We met with parents this morning. They talked the most of any group we met with and had the most questions for us. They said their children were very excited to see us which was kind of strange to hear since at times I felt that we were disturbing the schools' routines. We questioned what they felt their roles were in their children's educations and I got the impression that they are adverse to "interfering" with school. They don't volunteer much in school--they might read aloud to students every now and then--it seems they let school handle school things and they feel responsible for handling club and community activities. There is a new term in Japan that refers to parents who "interfere" with school--monster parents. The ladies told us that they do not wish to be thought of that way. There is a growing problem in communities of child safety. There have been incidents where students walking to school have been kidnapped and murdered. Communities are organizing groups who watch children walk to school and make sure they get there safely.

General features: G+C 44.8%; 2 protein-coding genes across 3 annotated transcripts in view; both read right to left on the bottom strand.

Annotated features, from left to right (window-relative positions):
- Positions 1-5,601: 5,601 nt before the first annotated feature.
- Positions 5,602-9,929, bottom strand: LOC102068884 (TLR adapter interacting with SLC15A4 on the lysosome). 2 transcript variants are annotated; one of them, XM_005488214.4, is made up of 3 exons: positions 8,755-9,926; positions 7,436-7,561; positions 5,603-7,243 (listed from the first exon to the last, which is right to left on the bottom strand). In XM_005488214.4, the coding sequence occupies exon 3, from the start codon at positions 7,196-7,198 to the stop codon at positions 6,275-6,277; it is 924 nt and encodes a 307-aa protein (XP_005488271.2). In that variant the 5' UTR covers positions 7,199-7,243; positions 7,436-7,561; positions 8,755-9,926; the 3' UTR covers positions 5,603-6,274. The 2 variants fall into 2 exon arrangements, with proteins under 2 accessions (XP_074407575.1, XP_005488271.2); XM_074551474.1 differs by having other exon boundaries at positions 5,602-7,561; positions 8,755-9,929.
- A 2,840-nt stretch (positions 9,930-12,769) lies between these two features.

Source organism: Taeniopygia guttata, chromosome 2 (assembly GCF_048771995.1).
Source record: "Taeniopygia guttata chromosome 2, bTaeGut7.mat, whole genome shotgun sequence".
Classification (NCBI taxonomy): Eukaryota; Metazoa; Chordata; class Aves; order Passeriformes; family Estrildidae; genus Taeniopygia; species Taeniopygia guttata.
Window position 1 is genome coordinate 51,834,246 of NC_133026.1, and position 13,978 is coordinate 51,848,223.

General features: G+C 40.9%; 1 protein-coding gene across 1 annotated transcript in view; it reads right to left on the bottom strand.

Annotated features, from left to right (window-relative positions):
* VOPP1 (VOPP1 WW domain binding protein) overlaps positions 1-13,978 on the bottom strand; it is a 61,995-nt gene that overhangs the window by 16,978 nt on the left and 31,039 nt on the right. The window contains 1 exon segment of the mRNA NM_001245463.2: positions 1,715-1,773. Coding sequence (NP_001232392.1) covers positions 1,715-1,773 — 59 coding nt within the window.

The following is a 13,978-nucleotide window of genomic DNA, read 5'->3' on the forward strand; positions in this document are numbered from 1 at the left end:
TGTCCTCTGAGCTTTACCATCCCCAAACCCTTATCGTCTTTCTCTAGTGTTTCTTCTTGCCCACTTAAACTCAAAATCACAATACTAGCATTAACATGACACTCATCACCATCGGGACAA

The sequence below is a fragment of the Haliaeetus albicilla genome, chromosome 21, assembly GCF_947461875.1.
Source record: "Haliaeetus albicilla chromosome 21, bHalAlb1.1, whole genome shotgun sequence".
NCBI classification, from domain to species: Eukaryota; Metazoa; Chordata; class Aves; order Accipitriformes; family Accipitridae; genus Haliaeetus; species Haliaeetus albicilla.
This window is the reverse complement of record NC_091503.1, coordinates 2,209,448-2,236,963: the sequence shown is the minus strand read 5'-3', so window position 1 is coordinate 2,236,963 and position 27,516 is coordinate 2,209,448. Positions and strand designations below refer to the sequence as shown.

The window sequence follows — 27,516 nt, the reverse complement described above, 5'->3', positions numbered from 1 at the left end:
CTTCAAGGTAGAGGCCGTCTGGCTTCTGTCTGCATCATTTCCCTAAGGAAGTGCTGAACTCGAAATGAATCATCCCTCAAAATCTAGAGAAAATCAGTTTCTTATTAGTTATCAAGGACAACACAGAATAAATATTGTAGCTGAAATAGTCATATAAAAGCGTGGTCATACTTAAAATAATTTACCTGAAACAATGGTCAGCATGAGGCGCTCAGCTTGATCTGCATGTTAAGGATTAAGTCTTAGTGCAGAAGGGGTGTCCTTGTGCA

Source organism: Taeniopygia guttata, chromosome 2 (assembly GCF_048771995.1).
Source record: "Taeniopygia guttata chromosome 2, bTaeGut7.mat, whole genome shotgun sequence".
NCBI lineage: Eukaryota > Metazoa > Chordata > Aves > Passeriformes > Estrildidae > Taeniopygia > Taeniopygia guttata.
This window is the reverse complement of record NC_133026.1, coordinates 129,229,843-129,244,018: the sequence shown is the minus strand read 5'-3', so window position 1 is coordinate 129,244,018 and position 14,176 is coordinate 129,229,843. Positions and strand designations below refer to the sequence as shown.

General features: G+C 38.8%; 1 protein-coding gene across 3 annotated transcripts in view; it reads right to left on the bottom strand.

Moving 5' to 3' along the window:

I asked what their concerns are. They pointed out that sometimes there is inconsistency within the grade levels. They are also concerned about the requirement that English be taught in the elementary schools because they think the children who don't already go to cram school for English will be farther behind. Then they talked about how their children don't go above and beyond the homework that is sent home. That surprised me--I wish some of our parents had that concern. Parents want the very best for their children and at least among this group, they believe a good education is the key to a good life.